Iran's foreign ministry said Rushdie was deserving of the condemnation and no one has the right to accuse Tehran of the stabbing of the novelist.
British Foreign Secretary Liz Truss reiterated the G7 stance that China resolve disputes around Taiwan peacefully.
In what would be her first visit to Japan as vice president, Kamala Harris will be attending the state funeral of former PM Shinzo Abe in September.
Populist Shia leader Muqtada al-Sadr called on the judiciary to dissolve parliament by the end of next week.
Malaysian foreign minister Saifuddin Abdullah has called on the ASEAN countries to also engage with the junta's rivals, including the shadow government.
In her meeting with a delegation of US lawmakers, President Tsai Ing-wen said Taiwan remains committed to a stable Taiwan Strait.
Ukrainian President Volodymyr Zelenskyy warned that Russian soldiers who attempt to attack from the facility or attack the facility would become targets of Ukrainian forces.
Kim claimed "victory" over the pandemic as his sister, Kim Yo-jong, blamed the outbreak from the leaflets sent across the border from South Korea.
G7 foreign ministers have demanded Russia to return complete control of the Zaporizhzhia power plant to Ukraine.
The Iraqi Supreme Judicial Council said it has no authority to dissolve parliament and cannot interfere in legislative and executive decisions.
In a letter to colleagues, Pelosi said the House will pass the Senate-approved Inflation Reduction Act on Friday.
Marking the anniversary of Korea's liberation from Japanese occupation, President Yoon Suk-yeol urged both countries to overcome historical disputes.
Taiwan's foreign ministry expressed its thanks to the US for maintaining peace and security in the Taiwan Strait amidst tensions with China.
Greece's finance minister announced the country would be exiting the enhanced surveillance framework after 12 years.
The Latvian parliament voted on a resolution to designate Russia as a "state sponsor of terrorism" and urged the West to impose tougher sanctions.
Donald Trump investigation: Ex-federal prosecutor says ex-POTUS may be charged with obstruction if DOJ 'seriously' pursues probe
Many are expressing frustration towards the Justice Department for the lack of signs that would indicate ongoing investigations, especially regarding former President Donald Trump. A former federal prosecutor said that the former president may be charged with the most obvious offenses if the Justice Department is "seriously" pursuing a probe.
Speaking with CNN's Chris Cilizza, former federal prosecutor Elie Honig expressed skepticism on whether the Justice Department is actively investigating Trump and his attempts to overturn the 2020 elections, with the agency remaining silent on the ongoing probes. Honig explained that the DOJ usually does not wait for Congress to take any action as they will likely tell Congress to step back while they take the lead.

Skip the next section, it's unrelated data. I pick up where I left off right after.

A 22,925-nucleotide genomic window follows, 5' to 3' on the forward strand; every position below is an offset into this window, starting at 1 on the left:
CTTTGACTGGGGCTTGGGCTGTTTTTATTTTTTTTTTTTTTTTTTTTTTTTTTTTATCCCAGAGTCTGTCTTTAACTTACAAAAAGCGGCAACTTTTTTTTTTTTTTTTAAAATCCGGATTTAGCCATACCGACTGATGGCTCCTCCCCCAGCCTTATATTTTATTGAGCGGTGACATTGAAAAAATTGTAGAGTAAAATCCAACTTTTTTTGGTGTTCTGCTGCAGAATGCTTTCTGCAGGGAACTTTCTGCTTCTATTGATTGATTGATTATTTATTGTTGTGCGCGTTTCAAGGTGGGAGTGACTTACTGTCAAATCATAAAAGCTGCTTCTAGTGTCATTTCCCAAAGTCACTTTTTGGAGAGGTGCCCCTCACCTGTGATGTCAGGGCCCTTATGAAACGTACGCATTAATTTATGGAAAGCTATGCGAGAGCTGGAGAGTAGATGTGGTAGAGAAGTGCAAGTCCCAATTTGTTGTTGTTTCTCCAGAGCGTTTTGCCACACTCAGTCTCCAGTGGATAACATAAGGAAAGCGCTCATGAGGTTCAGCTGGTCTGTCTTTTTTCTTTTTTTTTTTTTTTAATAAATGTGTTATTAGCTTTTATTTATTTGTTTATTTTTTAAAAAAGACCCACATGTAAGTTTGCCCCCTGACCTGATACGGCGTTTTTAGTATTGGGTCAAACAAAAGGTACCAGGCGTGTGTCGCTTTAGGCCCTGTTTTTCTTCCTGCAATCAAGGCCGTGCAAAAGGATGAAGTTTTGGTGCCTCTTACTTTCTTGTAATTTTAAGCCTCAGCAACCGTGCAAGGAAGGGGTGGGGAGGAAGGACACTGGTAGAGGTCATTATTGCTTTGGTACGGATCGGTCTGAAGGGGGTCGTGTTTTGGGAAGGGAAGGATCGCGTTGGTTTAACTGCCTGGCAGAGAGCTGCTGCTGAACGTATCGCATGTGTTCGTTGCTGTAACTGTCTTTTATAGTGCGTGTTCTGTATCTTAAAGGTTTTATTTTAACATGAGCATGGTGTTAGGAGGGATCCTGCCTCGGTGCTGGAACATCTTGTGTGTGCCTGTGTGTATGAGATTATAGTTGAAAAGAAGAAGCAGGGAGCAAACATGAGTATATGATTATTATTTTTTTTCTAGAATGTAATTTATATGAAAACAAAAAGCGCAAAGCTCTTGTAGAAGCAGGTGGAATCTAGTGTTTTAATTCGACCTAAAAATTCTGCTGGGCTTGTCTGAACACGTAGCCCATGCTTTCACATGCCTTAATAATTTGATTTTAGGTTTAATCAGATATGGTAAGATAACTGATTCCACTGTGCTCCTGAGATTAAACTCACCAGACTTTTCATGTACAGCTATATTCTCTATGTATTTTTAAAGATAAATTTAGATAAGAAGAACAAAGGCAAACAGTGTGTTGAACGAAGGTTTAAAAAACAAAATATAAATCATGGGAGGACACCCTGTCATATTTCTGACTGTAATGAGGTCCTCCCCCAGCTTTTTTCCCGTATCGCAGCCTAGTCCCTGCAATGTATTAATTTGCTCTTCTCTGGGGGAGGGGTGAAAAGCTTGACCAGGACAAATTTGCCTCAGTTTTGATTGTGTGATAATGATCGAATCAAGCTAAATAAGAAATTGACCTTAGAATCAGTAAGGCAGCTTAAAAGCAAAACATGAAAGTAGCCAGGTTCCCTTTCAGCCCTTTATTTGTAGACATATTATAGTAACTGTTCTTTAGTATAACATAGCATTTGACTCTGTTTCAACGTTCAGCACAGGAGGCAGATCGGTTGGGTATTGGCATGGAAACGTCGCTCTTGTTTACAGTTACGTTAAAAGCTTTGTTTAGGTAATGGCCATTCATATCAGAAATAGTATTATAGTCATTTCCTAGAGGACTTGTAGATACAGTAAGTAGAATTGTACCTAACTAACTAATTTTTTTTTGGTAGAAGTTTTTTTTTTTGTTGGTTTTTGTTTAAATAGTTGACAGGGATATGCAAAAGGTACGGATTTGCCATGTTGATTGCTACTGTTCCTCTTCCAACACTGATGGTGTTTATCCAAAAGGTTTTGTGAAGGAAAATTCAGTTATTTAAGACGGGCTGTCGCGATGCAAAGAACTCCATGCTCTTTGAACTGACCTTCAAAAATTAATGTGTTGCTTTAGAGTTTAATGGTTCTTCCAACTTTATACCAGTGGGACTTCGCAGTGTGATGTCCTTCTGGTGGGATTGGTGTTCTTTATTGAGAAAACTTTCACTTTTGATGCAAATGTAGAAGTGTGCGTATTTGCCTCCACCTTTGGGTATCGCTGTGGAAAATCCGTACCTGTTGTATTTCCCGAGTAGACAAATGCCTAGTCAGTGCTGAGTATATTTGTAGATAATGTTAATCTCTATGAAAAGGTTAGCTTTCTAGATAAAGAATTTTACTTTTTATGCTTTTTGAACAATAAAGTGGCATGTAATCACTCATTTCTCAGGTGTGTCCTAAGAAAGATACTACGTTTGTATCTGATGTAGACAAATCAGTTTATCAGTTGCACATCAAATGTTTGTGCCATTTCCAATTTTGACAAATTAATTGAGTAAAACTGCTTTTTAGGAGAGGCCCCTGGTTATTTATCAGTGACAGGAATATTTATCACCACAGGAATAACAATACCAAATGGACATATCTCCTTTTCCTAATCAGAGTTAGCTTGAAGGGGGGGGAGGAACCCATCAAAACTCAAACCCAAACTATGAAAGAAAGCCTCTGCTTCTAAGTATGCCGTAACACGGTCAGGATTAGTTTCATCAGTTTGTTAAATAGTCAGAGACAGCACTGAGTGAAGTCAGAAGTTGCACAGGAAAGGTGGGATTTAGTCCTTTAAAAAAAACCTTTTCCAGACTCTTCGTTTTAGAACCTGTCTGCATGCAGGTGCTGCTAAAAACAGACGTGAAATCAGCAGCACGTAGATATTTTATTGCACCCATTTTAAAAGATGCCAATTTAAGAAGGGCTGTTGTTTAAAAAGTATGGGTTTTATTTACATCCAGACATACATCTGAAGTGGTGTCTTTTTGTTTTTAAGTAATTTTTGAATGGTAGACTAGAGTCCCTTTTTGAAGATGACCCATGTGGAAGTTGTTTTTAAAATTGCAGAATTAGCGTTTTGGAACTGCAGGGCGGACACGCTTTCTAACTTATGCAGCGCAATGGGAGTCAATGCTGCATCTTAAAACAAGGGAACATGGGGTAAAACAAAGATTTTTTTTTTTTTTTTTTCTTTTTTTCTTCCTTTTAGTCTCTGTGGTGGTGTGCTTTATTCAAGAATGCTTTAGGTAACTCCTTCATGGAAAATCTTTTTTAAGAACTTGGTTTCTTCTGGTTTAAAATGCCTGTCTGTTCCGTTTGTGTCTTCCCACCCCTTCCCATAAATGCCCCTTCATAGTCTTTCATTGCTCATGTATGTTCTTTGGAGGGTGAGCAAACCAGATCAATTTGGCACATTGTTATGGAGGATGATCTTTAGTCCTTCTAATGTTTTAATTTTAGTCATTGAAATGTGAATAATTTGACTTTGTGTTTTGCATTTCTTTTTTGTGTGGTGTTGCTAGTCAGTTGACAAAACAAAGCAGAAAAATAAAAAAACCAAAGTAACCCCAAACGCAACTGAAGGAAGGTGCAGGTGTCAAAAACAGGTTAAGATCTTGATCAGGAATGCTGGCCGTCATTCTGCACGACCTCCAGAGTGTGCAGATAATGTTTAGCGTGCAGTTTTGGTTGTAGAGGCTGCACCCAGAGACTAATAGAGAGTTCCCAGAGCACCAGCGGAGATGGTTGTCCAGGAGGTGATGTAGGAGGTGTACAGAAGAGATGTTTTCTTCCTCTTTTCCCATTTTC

Honig noted the fact that the agency has not asked Congress to step back, citing Rep. Adam Schiff's confirmation, suggests that the DOJ is not seriously investigating the former president and his allies. However, Honig added that he may be wrong, but suggested that Trump has a more serious threat coming from the probes in Georgia with Fulton County District Attorney Fani Willis related to election fraud.
"I see potential charges for obstruction of an official proceeding (here, the counting of electoral votes by Congress), and conspiracy to deprive the United States of a fair election. The focus here would be on the effort to steal the election by fraud and coercion leading up to January 6 – pressuring local officials, the fake electors' scheme, weaponizing DOJ, and pressuring Mike Pence to illegally discard certain electoral votes," Honig explained, adding that the congressional committee is doing its job but at the mercy of the DOJ.
Meanwhile, Democratic Rep. Bennie Thompson, who chairs the congressional committee, said that the newly released visitor logs of the Trump White House by the National Archives has proven to be very useful to the committee's probe.
This follows President Joe Biden's order to the National Archives to turn over Trump White House visitor logs to the committee, having already waived the former president's claims of executive privilege. Speaking with reporters, Thompson called the records obtained by the committee to be "very fruitful."